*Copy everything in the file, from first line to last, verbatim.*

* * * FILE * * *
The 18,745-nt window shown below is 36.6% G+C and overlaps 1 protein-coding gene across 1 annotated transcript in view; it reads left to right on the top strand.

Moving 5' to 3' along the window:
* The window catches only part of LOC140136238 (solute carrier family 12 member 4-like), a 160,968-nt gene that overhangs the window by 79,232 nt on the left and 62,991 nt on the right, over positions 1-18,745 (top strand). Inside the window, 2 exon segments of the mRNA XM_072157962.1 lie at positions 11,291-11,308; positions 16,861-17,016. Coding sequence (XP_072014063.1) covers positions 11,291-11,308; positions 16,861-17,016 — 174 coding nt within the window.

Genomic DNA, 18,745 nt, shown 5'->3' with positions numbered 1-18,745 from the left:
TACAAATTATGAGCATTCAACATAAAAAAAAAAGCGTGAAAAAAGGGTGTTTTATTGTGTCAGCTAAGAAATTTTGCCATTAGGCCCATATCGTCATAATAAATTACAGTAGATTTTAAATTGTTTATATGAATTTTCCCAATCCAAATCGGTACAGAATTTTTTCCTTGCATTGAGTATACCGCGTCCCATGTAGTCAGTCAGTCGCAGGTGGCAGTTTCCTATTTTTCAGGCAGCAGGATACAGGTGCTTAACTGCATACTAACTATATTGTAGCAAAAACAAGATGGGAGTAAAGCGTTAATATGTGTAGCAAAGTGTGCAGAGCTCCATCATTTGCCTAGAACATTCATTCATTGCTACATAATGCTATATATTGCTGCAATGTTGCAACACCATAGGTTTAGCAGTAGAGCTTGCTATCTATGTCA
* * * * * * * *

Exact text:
The 18,745-nt window shown below is 36.6% G+C and overlaps 1 protein-coding gene across 1 annotated transcript in view; it reads left to right on the top strand.

Moving 5' to 3' along the window:
* The window catches only part of LOC140136238 (solute carrier family 12 member 4-like), a 160,968-nt gene that overhangs the window by 79,232 nt on the left and 62,991 nt on the right, over positions 1-18,745 (top strand). Inside the window, 2 exon segments of the mRNA XM_072157962.1 lie at positions 11,291-11,308; positions 16,861-17,016. Coding sequence (XP_072014063.1) covers positions 11,291-11,308; positions 16,861-17,016 — 174 coding nt within the window.

Genomic DNA, 18,745 nt, shown 5'->3' with positions numbered 1-18,745 from the left:
TACAAATTATGAGCATTCAACATAAAAAAAAAAGCGTGAAAAAAGGGTGTTTTATTGTGTCAGCTAAGAAATTTTGCCATTAGGCCCATATCGTCATAATAAATTACAGTAGATTTTAAATTGTTTATATGAATTTTCCCAATCCAAATCGGTACAGAATTTTTTCCTTGCATTGAGTATACCGCGTCCCATGTAGTCAGTCAGTCGCAGGTGGCAGTTTCCTATTTTTCAGGCAGCAGGATACAGGTGCTTAACTGCATACTAACTATATTGTAGCAAAAACAAGATGGGAGTAAAGCGTTAATATGTGTAGCAAAGTGTGCAGAGCTCCATCATTTGCCTAGAACATTCATTCATTGCTACATAATGCTATATATTGCTGCAATGTTGCAACACCATAGGTTTAGCAGTAGAGCTTGCTATCTATGTCA